Another thing I am doing is taking one of my starters and a chapter from another serial and writing short stories from them. They are going into my short story collection. That is something you or any of the other writers could do as well.
I understand letting it go but when I was taken off 2 other serials for not following the story even though I was well on the grid still gives me the right to get my opinion out there with current work. When creative work is public not everyone has to like it and that is an important reason not to take any criticism personally.

This is a great chapter from Roseyn. Action and good dialogue a-plenty, especially the flies around the half empty platters. That gives the reader not just a look at the scene but great feeling of a dramatic event aftermath. This is only chapter 3 so there is plenty of time to develop the situation. This is also thought-provoking. Nice chapter, Roseyn.

This conversation is what the Story Mint is all about. Of course as writers we must believe in our work but we must also be aware that we are in a team that we do not want to let down. In serial writing we must be our own creator but also make sure that we are picking up the threads of the previous chapter and following the plot in general. There can’t be anything wrong with introducing a dramatic sudden turn of events to spice the narrative up as long as the general plot is moving along and the same characters are involved. I sympathize with Ken who created the idea and plot in general. It is hard reading the serial as it takes a turn away from what the originator visualized. Suraya makes a good point about writing your own complete serial. We have come a long way and now is the time for several writers to try this.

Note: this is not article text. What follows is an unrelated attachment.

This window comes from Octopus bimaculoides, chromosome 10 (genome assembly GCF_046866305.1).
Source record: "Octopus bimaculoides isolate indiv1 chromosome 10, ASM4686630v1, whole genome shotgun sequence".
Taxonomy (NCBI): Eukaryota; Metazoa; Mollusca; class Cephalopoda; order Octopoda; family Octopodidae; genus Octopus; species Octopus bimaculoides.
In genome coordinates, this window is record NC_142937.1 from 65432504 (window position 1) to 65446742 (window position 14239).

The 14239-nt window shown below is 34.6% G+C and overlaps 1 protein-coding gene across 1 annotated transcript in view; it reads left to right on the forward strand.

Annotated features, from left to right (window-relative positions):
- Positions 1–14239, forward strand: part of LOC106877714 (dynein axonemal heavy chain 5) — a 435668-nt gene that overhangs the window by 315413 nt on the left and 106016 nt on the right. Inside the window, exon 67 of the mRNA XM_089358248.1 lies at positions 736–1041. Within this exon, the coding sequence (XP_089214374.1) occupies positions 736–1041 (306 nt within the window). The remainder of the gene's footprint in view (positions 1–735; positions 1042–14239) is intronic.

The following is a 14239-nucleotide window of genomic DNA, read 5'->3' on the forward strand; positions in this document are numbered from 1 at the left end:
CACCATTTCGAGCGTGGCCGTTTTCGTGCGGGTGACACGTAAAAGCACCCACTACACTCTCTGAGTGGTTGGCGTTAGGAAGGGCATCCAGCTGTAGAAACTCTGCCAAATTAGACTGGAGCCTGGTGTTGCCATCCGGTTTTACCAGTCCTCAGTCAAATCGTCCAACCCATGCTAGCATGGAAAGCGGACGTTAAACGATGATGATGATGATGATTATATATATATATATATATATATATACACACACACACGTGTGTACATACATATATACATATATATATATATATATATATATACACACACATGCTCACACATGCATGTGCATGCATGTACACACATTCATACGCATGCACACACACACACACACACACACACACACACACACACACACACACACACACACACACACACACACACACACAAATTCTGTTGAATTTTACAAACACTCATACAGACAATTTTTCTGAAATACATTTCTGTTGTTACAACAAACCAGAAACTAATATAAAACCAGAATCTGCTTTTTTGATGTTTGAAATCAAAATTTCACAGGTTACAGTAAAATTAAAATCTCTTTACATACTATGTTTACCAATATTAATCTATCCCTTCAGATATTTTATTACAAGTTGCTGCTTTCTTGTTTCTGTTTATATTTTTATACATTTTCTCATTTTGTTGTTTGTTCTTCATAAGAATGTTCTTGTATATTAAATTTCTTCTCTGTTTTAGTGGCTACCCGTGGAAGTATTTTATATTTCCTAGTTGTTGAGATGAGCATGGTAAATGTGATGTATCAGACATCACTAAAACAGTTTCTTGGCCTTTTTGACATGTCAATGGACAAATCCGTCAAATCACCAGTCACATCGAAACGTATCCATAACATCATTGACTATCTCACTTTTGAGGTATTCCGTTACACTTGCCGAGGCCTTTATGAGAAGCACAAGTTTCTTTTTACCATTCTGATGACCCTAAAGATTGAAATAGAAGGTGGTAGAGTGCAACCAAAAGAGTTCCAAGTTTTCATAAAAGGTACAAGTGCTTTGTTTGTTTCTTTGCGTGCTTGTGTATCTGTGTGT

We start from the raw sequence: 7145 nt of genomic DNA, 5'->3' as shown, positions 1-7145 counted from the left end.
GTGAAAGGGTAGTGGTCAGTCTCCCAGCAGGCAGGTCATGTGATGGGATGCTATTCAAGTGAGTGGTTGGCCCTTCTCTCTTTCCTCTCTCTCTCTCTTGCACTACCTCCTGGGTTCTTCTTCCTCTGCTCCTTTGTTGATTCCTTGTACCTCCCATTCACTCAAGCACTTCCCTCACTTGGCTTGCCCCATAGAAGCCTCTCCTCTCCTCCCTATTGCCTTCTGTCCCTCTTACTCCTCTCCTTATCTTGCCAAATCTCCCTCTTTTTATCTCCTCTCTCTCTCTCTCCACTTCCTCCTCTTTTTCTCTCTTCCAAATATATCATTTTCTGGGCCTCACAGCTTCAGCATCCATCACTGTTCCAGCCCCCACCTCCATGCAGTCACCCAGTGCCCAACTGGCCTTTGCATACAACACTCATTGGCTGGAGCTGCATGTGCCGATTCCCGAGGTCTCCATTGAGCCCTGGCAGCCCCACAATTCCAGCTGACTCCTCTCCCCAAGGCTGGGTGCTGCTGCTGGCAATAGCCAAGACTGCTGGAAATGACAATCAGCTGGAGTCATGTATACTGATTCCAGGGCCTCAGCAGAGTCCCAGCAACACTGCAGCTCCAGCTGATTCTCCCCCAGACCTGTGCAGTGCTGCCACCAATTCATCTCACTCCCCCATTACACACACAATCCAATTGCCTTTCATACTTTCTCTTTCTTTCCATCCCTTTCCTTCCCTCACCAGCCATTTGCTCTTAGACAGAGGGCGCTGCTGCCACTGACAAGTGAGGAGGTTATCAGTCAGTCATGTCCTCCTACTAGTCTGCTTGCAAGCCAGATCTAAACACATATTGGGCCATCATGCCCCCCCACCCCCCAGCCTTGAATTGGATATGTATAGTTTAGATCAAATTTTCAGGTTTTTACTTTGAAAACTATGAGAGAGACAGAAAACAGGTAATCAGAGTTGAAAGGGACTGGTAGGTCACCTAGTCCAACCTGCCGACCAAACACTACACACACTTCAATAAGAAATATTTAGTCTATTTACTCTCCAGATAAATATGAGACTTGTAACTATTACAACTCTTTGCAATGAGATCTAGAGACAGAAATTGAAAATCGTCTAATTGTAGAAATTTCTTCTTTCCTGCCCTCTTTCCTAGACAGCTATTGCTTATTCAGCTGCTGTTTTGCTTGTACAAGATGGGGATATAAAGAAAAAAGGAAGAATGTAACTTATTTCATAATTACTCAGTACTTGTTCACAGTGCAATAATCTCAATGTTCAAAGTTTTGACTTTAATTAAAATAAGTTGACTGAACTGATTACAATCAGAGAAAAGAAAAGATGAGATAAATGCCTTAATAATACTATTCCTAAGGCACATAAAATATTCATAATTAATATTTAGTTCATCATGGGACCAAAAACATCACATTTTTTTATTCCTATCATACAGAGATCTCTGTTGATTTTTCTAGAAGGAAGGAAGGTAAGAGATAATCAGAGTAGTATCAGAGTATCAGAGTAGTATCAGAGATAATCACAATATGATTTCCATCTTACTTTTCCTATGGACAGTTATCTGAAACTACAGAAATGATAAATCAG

Thank you Gabrielle and Ray for your generous comments. I really appreciate them.

Submitted by jlabrum on Sat, 2015-09-26 06:26

This chapter is I think a very electrifying addition to what started as a very human emotional drama. It started to turn into a tv series with the last chapter and is evolving into a crime drama that is almost a caricature of life. I think the writing is great and very entertaining but I am afraid the original human character of the story is getting lost. I sympathize with Ken and think the challenge in doing a chapter is to get into the head of the starting author build on it. Does that make sense?
Well said jlabrum. I too sympathize with Ken. Even though, as writers, we might not have a fully formed plot in our head, we do have a sense of where we hope our story might go. It can be difficult and disappointing when someone whips it off – in an entirely different direction. I hear what you’re saying, but in my defense would add; sometimes the voice that pulls you in a different direction, is very insistent! 🙂 I guess the really important thing is that we continue to enjoy what we do – and continue to learn from each other.
You’re right Gabrielle. I can’t dwell on where it should have gone. I’ll look at writing the whole serial option. Other writers contribute something else to the story even if it causes a ruckus. It comes back to once the work is public not everyone has to agree with what is out there.
Too true Ken and I admire your attitude. Hope you write the serial soon – I know it will be a great story!

I completely agree with Gabrielle and Joe and feel sympathy for Ken also… for when your starter doesnt go where you sort of think it should.

But i guess at the end of the day this is what Story Mint gives us… an avenue to explore and improve. Look forward to your serial as well, Ken.

I think it is about personal choice over what chapter gets accepted: getting on the grid is not enough. I’ve had 2 chapters for other serials refused even though they were well on the grid. Another writer ended up contributing that chapter. My versions didn’t follow the storyline in the preface and previous chapter but it is the same situation with this one. The closing line in the preface was about a dead mother. This thread hasn’t come up again.